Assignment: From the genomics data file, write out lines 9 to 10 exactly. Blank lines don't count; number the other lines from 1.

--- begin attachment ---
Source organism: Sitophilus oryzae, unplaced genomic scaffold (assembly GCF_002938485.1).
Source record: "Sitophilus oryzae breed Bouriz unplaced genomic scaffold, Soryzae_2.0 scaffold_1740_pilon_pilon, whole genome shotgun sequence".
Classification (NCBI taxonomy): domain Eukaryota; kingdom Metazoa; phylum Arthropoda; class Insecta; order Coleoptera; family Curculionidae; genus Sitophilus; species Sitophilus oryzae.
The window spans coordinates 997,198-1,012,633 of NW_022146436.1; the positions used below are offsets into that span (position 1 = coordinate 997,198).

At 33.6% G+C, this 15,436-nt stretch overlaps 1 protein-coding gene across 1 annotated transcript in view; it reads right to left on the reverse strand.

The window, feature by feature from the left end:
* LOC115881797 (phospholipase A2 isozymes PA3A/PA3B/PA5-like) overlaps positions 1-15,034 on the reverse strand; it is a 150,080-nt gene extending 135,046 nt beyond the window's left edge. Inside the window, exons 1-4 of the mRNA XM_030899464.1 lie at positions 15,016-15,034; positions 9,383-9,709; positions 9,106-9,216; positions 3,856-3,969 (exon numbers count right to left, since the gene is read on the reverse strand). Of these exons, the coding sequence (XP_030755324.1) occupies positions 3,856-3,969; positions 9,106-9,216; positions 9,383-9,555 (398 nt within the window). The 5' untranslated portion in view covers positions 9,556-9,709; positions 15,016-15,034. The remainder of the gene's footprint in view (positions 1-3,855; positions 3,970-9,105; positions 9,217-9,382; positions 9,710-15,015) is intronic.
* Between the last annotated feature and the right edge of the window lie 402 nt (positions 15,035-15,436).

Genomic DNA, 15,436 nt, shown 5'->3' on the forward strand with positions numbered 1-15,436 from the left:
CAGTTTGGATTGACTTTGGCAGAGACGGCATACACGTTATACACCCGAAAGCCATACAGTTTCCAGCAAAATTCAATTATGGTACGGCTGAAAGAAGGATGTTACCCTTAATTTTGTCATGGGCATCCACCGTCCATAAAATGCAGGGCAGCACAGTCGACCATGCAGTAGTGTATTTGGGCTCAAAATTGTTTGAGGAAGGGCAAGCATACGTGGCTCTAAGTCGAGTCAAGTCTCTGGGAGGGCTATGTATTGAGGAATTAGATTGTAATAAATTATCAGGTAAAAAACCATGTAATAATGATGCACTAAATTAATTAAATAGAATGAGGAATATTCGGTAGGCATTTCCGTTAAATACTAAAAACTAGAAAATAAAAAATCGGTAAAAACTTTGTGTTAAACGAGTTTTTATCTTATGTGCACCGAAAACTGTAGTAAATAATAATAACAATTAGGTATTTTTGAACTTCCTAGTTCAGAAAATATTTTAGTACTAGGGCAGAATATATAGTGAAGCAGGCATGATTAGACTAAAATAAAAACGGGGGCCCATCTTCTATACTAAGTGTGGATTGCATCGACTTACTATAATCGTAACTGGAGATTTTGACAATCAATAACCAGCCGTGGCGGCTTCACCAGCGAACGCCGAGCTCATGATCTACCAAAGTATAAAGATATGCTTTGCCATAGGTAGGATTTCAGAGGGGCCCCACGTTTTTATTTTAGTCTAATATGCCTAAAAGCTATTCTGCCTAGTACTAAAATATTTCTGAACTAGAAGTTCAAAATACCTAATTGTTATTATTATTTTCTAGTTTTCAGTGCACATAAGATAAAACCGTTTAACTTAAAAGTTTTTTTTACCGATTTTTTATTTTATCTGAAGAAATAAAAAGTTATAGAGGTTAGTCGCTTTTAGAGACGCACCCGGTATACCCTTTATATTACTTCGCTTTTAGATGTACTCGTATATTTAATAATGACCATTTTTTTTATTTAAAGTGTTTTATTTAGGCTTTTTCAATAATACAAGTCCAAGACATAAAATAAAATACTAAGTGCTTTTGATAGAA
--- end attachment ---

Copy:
Genomic DNA, 15,436 nt, shown 5'->3' on the forward strand with positions numbered 1-15,436 from the left:
CAGTTTGGATTGACTTTGGCAGAGACGGCATACACGTTATACACCCGAAAGCCATACAGTTTCCAGCAAAATTCAATTATGGTACGGCTGAAAGAAGGATGTTACCCTTAATTTTGTCATGGGCATCCACCGTCCATAAAATGCAGGGCAGCACAGTCGACCATGCAGTAGTGTATTTGGGCTCAAAATTGTTTGAGGAAGGGCAAGCATACGTGGCTCTAAGTCGAGTCAAGTCTCTGGGAGGGCTATGTATTGAGGAATTAGATTGTAATAAATTATCAGGTAAAAAACCATGTAATAATGATGCACTAAATTAATTAAATAGAATGAGGAATATTCGGTAGGCATTTCCGTTAAATACTAAAAACTAGAAAATAAAAAATCGGTAAAAACTTTGTGTTAAACGAGTTTTTATCTTATGTGCACCGAAAACTGTAGTAAATAATAATAACAATTAGGTATTTTTGAACTTCCTAGTTCAGAAAATATTTTAGTACTAGGGCAGAATATATAGTGAAGCAGGCATGATTAGACTAAAATAAAAACGGGGGCCCATCTTCTATACTAAGTGTGGATTGCATCGACTTACTATAATCGTAACTGGAGATTTTGACAATCAATAACCAGCCGTGGCGGCTTCACCAGCGAACGCCGAGCTCATGATCTACCAAAGTATAAAGATATGCTTTGCCATAGGTAGGATTTCAGAGGGGCCCCACGTTTTTATTTTAGTCTAATATGCCTAAAAGCTATTCTGCCTAGTACTAAAATATTTCTGAACTAGAAGTTCAAAATACCTAATTGTTATTATTATTTTCTAGTTTTCAGTGCACATAAGATAAAACCGTTTAACTTAAAAGTTTTTTTTACCGATTTTTTATTTTATCTGAAGAAATAAAAAGTTATAGAGGTTAGTCGCTTTTAGAGACGCACCCGGTATACCCTTTATATTACTTCGCTTTTAGATGTACTCGTATATTTAATAATGACCATTTTTTTTATTTAAAGTGTTTTATTTAGGCTTTTTCAATAATACAAGTCCAAGACATAAAATAAAATACTAAGTGCTTTTGATAGAA